Last Call: Aidy Bryant’s amazing dresses on Shrill don’t exist in real life

Photo: Allyson Riggs (Hulu)
Last CallLast CallLast Call is The Takeout’s online watering hole where you can chat, share recipes, and use the comment section as an open thread. Here’s what we’ve been reading/watching/listening around the office today.

The new Hulu series Shrill is a fun, provocative binge-watch: The six episodes that constitute the show’s first season have recently dropped, and feature Saturday Night Live’s Aidy Bryant as Annie, a young woman making her way in Portland, an assistant calendar editor trying to launch her own writing career. It’s based on the memoir by Lindy West, who was a writer for Jezebel (a Takeout sister publication). Bryant, like West, is overweight, and a lot of the series explores how this affects her relationships with people like a prospective boyfriend, an online troll, her boss, and her parents.

Annie’s wardrobe is a key part of this exploration. At the start of the series, she is wearing dowdy colors, then her dresses and outfits get brighter as she begins to stand up for herself more. As a dress fan (a neighbor once thought I must have been religious—ha!—because I wore pants so seldom), I was salivating over Annie’s brightly colored boat-necked above-the-knee dresses, which I would totally wear just about every day. And the sequined dress above, which she wears to a fancy work event, is to die for.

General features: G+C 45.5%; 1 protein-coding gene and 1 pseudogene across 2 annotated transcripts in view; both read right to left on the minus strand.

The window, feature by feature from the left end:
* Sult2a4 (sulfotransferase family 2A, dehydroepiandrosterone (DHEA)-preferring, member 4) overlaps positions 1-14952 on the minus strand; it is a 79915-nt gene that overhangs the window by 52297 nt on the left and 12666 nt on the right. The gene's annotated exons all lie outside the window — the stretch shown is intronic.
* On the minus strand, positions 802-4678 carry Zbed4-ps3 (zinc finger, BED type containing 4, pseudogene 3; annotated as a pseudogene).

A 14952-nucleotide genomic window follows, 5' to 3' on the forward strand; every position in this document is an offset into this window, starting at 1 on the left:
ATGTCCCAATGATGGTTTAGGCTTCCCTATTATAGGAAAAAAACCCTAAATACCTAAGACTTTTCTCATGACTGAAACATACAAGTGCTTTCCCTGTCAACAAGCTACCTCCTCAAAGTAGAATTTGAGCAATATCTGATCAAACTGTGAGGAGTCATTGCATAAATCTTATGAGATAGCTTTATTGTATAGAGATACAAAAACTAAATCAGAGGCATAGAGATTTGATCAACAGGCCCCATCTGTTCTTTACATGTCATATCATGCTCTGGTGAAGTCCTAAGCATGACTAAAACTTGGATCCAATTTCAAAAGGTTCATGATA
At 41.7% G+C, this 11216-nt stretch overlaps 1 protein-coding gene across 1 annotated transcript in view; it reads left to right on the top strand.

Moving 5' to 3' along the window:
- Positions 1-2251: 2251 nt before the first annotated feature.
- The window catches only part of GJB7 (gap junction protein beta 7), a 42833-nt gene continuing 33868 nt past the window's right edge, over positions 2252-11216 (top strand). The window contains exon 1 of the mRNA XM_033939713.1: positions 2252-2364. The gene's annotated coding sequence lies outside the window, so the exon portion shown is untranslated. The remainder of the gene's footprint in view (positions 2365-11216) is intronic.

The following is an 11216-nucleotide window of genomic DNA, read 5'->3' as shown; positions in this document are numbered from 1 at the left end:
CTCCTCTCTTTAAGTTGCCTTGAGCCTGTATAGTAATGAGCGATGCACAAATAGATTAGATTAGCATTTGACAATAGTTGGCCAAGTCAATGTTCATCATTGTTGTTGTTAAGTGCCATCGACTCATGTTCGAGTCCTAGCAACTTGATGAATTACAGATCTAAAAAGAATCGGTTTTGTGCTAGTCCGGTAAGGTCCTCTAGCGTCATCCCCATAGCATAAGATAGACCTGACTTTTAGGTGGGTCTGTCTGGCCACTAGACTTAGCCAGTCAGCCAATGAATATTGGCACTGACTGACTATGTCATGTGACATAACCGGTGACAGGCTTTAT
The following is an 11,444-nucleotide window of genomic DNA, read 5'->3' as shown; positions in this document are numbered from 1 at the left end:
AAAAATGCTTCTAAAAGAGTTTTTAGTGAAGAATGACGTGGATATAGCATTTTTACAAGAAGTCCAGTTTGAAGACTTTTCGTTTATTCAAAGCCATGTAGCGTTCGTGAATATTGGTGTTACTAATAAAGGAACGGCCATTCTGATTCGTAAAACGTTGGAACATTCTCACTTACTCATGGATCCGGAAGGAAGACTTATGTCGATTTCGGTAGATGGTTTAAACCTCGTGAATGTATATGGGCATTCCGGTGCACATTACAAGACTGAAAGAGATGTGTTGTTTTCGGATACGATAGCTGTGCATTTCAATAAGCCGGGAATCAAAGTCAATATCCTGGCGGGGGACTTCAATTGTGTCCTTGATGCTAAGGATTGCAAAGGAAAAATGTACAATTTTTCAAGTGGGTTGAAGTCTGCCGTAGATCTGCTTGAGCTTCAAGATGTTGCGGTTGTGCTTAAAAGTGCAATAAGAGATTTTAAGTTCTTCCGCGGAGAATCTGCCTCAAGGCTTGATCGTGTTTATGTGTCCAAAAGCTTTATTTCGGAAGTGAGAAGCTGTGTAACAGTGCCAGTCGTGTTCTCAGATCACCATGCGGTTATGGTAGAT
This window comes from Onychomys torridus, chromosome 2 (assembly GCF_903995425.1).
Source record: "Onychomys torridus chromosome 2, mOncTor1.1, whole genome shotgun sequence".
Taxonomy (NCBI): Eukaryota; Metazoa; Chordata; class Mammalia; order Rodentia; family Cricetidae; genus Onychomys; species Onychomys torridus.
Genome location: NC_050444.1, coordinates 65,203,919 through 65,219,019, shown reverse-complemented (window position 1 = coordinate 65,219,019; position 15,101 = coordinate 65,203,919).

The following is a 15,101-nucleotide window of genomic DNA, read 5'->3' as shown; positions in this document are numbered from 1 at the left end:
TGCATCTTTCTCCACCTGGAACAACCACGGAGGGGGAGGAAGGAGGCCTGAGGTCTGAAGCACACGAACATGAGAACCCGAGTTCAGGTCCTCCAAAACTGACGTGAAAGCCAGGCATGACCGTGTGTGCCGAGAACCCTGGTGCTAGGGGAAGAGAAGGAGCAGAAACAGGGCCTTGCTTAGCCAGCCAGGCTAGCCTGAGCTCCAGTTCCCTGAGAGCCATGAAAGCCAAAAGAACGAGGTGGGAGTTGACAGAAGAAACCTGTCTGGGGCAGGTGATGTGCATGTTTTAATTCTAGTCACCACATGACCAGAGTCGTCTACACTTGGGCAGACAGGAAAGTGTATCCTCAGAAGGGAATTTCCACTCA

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Turns out, I can’t buy any of those dresses. Vox has an intriguing interview with costume designer Amanda Needham, who “learned the ugly truth about plus-size clothing” during the process of working on Shrill. “It is, for the most part, ugly—as well as cheap, poorly made, and, above all, limited. So she started from scratch, designing the majority of Annie’s clothing herself with the help of her team. Now she’s on a mission to make Shrill a conversation starter among clothing designers and retailers: ‘The fashion industry needs to catch up.’”

So true! For the record, I’m a size 12, and still have a hard time squeezing my hourglass figure into boutique stores in my neighborhood that barely have anything above a medium (heads-up, store: You’re in the midwest!) I would absolutely buy Shrill dresses online; I think Needham should create her own line, as she already has received some great promotional advertising via the show. So be sure to check out the funny and insightful Shrill on Hulu, then read about those eye-catching clothes over at Vox.

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About the author

Gwen Ihnat

Gwen Ihnat is the Editorial Coordinator for The A.V. Club.